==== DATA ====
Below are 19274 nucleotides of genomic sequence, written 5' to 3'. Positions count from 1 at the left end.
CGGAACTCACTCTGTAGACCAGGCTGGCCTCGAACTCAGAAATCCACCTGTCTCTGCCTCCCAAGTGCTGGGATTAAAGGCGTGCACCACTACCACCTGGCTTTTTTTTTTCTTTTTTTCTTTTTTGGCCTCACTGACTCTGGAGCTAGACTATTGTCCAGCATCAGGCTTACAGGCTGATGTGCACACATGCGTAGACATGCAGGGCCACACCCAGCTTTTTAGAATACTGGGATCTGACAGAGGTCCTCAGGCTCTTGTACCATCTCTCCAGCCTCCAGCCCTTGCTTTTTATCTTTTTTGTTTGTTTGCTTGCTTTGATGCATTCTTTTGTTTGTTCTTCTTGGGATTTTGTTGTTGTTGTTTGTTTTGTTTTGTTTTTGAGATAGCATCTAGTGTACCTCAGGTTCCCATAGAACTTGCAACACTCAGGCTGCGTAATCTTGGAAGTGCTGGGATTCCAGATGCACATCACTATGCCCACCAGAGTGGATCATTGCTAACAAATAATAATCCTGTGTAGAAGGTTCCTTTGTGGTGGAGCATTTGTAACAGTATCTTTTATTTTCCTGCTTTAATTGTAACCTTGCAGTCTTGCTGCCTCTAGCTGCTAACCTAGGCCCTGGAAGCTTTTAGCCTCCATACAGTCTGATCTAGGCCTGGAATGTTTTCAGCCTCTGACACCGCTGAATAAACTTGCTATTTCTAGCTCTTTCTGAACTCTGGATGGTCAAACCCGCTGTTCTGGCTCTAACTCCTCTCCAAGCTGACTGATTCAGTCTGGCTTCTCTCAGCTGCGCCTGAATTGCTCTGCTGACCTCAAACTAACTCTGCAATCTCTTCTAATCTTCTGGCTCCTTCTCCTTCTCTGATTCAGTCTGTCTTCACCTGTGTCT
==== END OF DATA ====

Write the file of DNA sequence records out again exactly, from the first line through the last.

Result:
Below are 19274 nucleotides of genomic sequence, written 5' to 3'. Positions count from 1 at the left end.
CGGAACTCACTCTGTAGACCAGGCTGGCCTCGAACTCAGAAATCCACCTGTCTCTGCCTCCCAAGTGCTGGGATTAAAGGCGTGCACCACTACCACCTGGCTTTTTTTTTTCTTTTTTTCTTTTTTGGCCTCACTGACTCTGGAGCTAGACTATTGTCCAGCATCAGGCTTACAGGCTGATGTGCACACATGCGTAGACATGCAGGGCCACACCCAGCTTTTTAGAATACTGGGATCTGACAGAGGTCCTCAGGCTCTTGTACCATCTCTCCAGCCTCCAGCCCTTGCTTTTTATCTTTTTTGTTTGTTTGCTTGCTTTGATGCATTCTTTTGTTTGTTCTTCTTGGGATTTTGTTGTTGTTGTTTGTTTTGTTTTGTTTTTGAGATAGCATCTAGTGTACCTCAGGTTCCCATAGAACTTGCAACACTCAGGCTGCGTAATCTTGGAAGTGCTGGGATTCCAGATGCACATCACTATGCCCACCAGAGTGGATCATTGCTAACAAATAATAATCCTGTGTAGAAGGTTCCTTTGTGGTGGAGCATTTGTAACAGTATCTTTTATTTTCCTGCTTTAATTGTAACCTTGCAGTCTTGCTGCCTCTAGCTGCTAACCTAGGCCCTGGAAGCTTTTAGCCTCCATACAGTCTGATCTAGGCCTGGAATGTTTTCAGCCTCTGACACCGCTGAATAAACTTGCTATTTCTAGCTCTTTCTGAACTCTGGATGGTCAAACCCGCTGTTCTGGCTCTAACTCCTCTCCAAGCTGACTGATTCAGTCTGGCTTCTCTCAGCTGCGCCTGAATTGCTCTGCTGACCTCAAACTAACTCTGCAATCTCTTCTAATCTTCTGGCTCCTTCTCCTTCTCTGATTCAGTCTGTCTTCACCTGTGTCT